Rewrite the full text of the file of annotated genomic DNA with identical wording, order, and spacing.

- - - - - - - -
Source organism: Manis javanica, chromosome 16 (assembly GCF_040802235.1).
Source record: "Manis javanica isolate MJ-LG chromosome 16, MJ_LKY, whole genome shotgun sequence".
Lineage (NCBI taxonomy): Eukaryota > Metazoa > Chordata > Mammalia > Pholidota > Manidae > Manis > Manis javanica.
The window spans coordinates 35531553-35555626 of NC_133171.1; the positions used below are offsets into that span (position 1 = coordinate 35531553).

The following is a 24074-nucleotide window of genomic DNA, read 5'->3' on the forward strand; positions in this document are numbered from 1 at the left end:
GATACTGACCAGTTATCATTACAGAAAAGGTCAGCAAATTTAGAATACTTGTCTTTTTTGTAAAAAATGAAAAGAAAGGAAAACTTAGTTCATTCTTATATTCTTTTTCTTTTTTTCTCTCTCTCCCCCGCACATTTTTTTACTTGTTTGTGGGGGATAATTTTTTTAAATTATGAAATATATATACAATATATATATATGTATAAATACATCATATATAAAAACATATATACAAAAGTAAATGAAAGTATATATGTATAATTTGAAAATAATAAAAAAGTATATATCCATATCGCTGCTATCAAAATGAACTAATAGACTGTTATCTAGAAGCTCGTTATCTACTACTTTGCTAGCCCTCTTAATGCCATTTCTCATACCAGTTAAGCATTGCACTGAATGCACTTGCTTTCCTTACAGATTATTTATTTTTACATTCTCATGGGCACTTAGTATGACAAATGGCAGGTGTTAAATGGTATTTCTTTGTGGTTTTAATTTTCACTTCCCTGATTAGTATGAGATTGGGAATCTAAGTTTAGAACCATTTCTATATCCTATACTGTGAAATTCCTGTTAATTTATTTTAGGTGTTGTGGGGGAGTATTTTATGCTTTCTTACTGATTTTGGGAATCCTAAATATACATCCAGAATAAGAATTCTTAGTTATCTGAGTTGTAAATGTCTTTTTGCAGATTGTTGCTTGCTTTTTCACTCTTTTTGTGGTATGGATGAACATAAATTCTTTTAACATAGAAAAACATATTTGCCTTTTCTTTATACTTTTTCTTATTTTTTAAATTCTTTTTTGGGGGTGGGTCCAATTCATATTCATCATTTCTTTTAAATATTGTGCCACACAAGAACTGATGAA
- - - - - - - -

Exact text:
Source organism: Manis javanica, chromosome 16 (assembly GCF_040802235.1).
Source record: "Manis javanica isolate MJ-LG chromosome 16, MJ_LKY, whole genome shotgun sequence".
Lineage (NCBI taxonomy): Eukaryota > Metazoa > Chordata > Mammalia > Pholidota > Manidae > Manis > Manis javanica.
The window spans coordinates 35531553-35555626 of NC_133171.1; the positions used below are offsets into that span (position 1 = coordinate 35531553).

The following is a 24074-nucleotide window of genomic DNA, read 5'->3' on the forward strand; positions in this document are numbered from 1 at the left end:
GATACTGACCAGTTATCATTACAGAAAAGGTCAGCAAATTTAGAATACTTGTCTTTTTTGTAAAAAATGAAAAGAAAGGAAAACTTAGTTCATTCTTATATTCTTTTTCTTTTTTTCTCTCTCTCCCCCGCACATTTTTTTACTTGTTTGTGGGGGATAATTTTTTTAAATTATGAAATATATATACAATATATATATATGTATAAATACATCATATATAAAAACATATATACAAAAGTAAATGAAAGTATATATGTATAATTTGAAAATAATAAAAAAGTATATATCCATATCGCTGCTATCAAAATGAACTAATAGACTGTTATCTAGAAGCTCGTTATCTACTACTTTGCTAGCCCTCTTAATGCCATTTCTCATACCAGTTAAGCATTGCACTGAATGCACTTGCTTTCCTTACAGATTATTTATTTTTACATTCTCATGGGCACTTAGTATGACAAATGGCAGGTGTTAAATGGTATTTCTTTGTGGTTTTAATTTTCACTTCCCTGATTAGTATGAGATTGGGAATCTAAGTTTAGAACCATTTCTATATCCTATACTGTGAAATTCCTGTTAATTTATTTTAGGTGTTGTGGGGGAGTATTTTATGCTTTCTTACTGATTTTGGGAATCCTAAATATACATCCAGAATAAGAATTCTTAGTTATCTGAGTTGTAAATGTCTTTTTGCAGATTGTTGCTTGCTTTTTCACTCTTTTTGTGGTATGGATGAACATAAATTCTTTTAACATAGAAAAACATATTTGCCTTTTCTTTATACTTTTTCTTATTTTTTAAATTCTTTTTTGGGGGTGGGTCCAATTCATATTCATCATTTCTTTTAAATATTGTGCCACACAAGAACTGATGAA